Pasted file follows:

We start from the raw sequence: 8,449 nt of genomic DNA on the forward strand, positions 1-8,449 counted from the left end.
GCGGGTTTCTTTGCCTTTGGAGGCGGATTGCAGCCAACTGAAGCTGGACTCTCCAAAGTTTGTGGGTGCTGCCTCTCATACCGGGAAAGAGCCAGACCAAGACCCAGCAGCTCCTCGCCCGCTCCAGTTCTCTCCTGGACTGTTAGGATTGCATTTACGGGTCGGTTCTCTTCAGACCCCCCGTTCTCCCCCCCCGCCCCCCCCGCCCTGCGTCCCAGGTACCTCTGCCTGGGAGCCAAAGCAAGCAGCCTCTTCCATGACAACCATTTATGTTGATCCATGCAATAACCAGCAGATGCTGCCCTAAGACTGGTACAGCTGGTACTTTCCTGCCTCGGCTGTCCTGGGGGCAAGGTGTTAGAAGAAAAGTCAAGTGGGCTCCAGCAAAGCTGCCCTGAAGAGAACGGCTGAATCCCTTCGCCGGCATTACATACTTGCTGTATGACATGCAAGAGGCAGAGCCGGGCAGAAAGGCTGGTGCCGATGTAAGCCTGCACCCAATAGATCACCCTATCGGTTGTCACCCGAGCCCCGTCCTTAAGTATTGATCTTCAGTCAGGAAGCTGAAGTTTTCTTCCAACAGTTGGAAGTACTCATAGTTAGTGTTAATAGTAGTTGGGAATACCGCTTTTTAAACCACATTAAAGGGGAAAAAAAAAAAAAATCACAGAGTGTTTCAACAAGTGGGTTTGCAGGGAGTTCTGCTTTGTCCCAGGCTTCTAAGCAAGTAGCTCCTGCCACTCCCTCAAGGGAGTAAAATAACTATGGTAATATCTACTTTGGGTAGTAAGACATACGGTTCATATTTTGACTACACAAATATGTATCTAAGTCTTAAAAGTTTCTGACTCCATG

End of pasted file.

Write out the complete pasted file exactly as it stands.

We start from the raw sequence: 8,449 nt of genomic DNA on the forward strand, positions 1-8,449 counted from the left end.
GCGGGTTTCTTTGCCTTTGGAGGCGGATTGCAGCCAACTGAAGCTGGACTCTCCAAAGTTTGTGGGTGCTGCCTCTCATACCGGGAAAGAGCCAGACCAAGACCCAGCAGCTCCTCGCCCGCTCCAGTTCTCTCCTGGACTGTTAGGATTGCATTTACGGGTCGGTTCTCTTCAGACCCCCCGTTCTCCCCCCCCGCCCCCCCCGCCCTGCGTCCCAGGTACCTCTGCCTGGGAGCCAAAGCAAGCAGCCTCTTCCATGACAACCATTTATGTTGATCCATGCAATAACCAGCAGATGCTGCCCTAAGACTGGTACAGCTGGTACTTTCCTGCCTCGGCTGTCCTGGGGGCAAGGTGTTAGAAGAAAAGTCAAGTGGGCTCCAGCAAAGCTGCCCTGAAGAGAACGGCTGAATCCCTTCGCCGGCATTACATACTTGCTGTATGACATGCAAGAGGCAGAGCCGGGCAGAAAGGCTGGTGCCGATGTAAGCCTGCACCCAATAGATCACCCTATCGGTTGTCACCCGAGCCCCGTCCTTAAGTATTGATCTTCAGTCAGGAAGCTGAAGTTTTCTTCCAACAGTTGGAAGTACTCATAGTTAGTGTTAATAGTAGTTGGGAATACCGCTTTTTAAACCACATTAAAGGGGAAAAAAAAAAAAAATCACAGAGTGTTTCAACAAGTGGGTTTGCAGGGAGTTCTGCTTTGTCCCAGGCTTCTAAGCAAGTAGCTCCTGCCACTCCCTCAAGGGAGTAAAATAACTATGGTAATATCTACTTTGGGTAGTAAGACATACGGTTCATATTTTGACTACACAAATATGTATCTAAGTCTTAAAAGTTTCTGACTCCATG